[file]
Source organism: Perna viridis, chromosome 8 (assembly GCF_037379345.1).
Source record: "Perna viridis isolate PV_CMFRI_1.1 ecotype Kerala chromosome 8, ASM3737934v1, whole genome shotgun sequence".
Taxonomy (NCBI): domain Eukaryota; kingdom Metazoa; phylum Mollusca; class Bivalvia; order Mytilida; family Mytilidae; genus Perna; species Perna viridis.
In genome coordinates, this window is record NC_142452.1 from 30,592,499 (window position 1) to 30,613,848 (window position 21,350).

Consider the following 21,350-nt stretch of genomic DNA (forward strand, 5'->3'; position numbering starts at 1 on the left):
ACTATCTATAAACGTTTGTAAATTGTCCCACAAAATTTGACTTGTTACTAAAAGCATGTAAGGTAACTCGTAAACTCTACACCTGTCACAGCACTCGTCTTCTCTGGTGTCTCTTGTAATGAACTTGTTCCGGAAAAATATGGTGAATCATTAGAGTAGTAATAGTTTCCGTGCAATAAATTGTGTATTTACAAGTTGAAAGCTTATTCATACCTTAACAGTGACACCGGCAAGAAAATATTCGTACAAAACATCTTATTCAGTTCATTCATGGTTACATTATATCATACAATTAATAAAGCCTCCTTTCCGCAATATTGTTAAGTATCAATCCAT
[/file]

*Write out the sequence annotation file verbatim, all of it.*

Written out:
Source organism: Perna viridis, chromosome 8 (assembly GCF_037379345.1).
Source record: "Perna viridis isolate PV_CMFRI_1.1 ecotype Kerala chromosome 8, ASM3737934v1, whole genome shotgun sequence".
Taxonomy (NCBI): domain Eukaryota; kingdom Metazoa; phylum Mollusca; class Bivalvia; order Mytilida; family Mytilidae; genus Perna; species Perna viridis.
In genome coordinates, this window is record NC_142452.1 from 30,592,499 (window position 1) to 30,613,848 (window position 21,350).

Consider the following 21,350-nt stretch of genomic DNA (forward strand, 5'->3'; position numbering starts at 1 on the left):
ACTATCTATAAACGTTTGTAAATTGTCCCACAAAATTTGACTTGTTACTAAAAGCATGTAAGGTAACTCGTAAACTCTACACCTGTCACAGCACTCGTCTTCTCTGGTGTCTCTTGTAATGAACTTGTTCCGGAAAAATATGGTGAATCATTAGAGTAGTAATAGTTTCCGTGCAATAAATTGTGTATTTACAAGTTGAAAGCTTATTCATACCTTAACAGTGACACCGGCAAGAAAATATTCGTACAAAACATCTTATTCAGTTCATTCATGGTTACATTATATCATACAATTAATAAAGCCTCCTTTCCGCAATATTGTTAAGTATCAATCCAT